Years later, Lillian still finds comfort in Gregory, her gargoyle, never guessing he is more than cold stone until demonic creatures called the Riven attack. Gregory senses her terror and wakes from his healing sleep.

After the battle, Lillian learns the humans she thought were her family are a powerful coven of witches at war with the Riven. Lillian is something more than human, a powerful worker of magic, an Avatar to the gods. Gregory has been her protector for many lifetimes, but troubles in their homeland forced him to flee with her to the human world. And it wasn’t an accident which stole her memories—it was Gregory. He suspects Lillian is host to an infant demon, one capable of evil greater than the Riven.

Despite everything, Lillian fears she’s falling in love with her guardian. While she might be able to defeat the Riven with Gregory’s help, she doesn’t know if her fragile new love can survive the evil growing in her own soul...


By the way, I'm giving a Smashword's gift certificate to one lucky commenter. So let me know about your strategies for fighting procrastination!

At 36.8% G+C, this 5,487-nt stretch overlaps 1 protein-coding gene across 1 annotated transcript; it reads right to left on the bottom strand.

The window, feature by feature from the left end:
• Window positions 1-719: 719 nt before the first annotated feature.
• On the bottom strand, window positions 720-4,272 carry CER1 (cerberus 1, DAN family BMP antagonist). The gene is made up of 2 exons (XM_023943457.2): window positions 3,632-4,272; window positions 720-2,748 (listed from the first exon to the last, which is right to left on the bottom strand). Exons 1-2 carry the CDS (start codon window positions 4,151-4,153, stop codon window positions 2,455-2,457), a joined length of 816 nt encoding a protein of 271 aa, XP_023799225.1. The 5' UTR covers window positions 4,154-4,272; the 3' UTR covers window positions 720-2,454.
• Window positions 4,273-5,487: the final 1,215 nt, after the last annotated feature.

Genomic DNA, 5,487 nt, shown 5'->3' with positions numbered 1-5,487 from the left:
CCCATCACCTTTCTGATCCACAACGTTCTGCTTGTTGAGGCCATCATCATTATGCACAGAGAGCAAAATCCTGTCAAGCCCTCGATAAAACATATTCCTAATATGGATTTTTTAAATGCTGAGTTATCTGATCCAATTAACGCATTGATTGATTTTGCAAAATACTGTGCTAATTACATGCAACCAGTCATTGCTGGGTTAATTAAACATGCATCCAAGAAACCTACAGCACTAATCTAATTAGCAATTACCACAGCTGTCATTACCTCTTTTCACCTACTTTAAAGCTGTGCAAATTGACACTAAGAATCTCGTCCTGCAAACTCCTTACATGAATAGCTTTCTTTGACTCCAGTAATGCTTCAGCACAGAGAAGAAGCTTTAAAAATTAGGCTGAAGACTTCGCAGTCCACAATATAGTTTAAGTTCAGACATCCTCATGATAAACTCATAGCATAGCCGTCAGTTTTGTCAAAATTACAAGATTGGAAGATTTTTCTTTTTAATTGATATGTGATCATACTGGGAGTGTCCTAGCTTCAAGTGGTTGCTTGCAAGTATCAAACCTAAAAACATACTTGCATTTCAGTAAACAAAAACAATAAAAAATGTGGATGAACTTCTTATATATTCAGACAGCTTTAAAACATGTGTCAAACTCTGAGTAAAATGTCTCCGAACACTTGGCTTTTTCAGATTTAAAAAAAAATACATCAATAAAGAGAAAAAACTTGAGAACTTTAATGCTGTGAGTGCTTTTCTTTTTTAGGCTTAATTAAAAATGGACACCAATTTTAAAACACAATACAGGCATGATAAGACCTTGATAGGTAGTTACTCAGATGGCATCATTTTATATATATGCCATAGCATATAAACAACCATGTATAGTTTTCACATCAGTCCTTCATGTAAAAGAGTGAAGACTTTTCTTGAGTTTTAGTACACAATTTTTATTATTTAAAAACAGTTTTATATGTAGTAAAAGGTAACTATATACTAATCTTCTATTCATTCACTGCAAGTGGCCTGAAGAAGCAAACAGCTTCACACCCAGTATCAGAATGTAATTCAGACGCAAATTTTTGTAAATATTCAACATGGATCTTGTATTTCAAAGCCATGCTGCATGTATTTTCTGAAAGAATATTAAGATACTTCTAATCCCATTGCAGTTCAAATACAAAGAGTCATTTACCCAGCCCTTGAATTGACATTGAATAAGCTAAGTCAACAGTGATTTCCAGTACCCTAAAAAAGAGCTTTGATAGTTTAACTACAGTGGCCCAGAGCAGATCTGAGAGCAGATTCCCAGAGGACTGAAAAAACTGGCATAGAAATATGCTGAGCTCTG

Find Stones Kiss on Amazon:

And Smashwords:





Lisabet Sarai said...

Greetings, Lisa,

Welcome to Beyond Romance, and thanks for a great, practical post. I know I don't use my time nearly as effectively as I could - you've inspired me to put more thought into the question.

Jim Hartley said...

I was going to join the Procrastinator's Club, but I never got around to it!

gail roughton branan said...

Lisa, great post! I particularly agree with the comment about organization. My work files in my "day" job are organized like a file cabinet so that I can find anything quickly and don't spend time retyping things that are used frequently in that file. This is something I was surprised to find, when helping out others in the office, everyone doesn't do and I've spend half an hour looking for the right address before when helping out another attorney. It CERTAINLY applies to my writing career. I can lay my hands on anything -- my blog posts, my guest posts, promotion ideas from the loop, anything. Absolutely the biggest timesaver in the WORLD!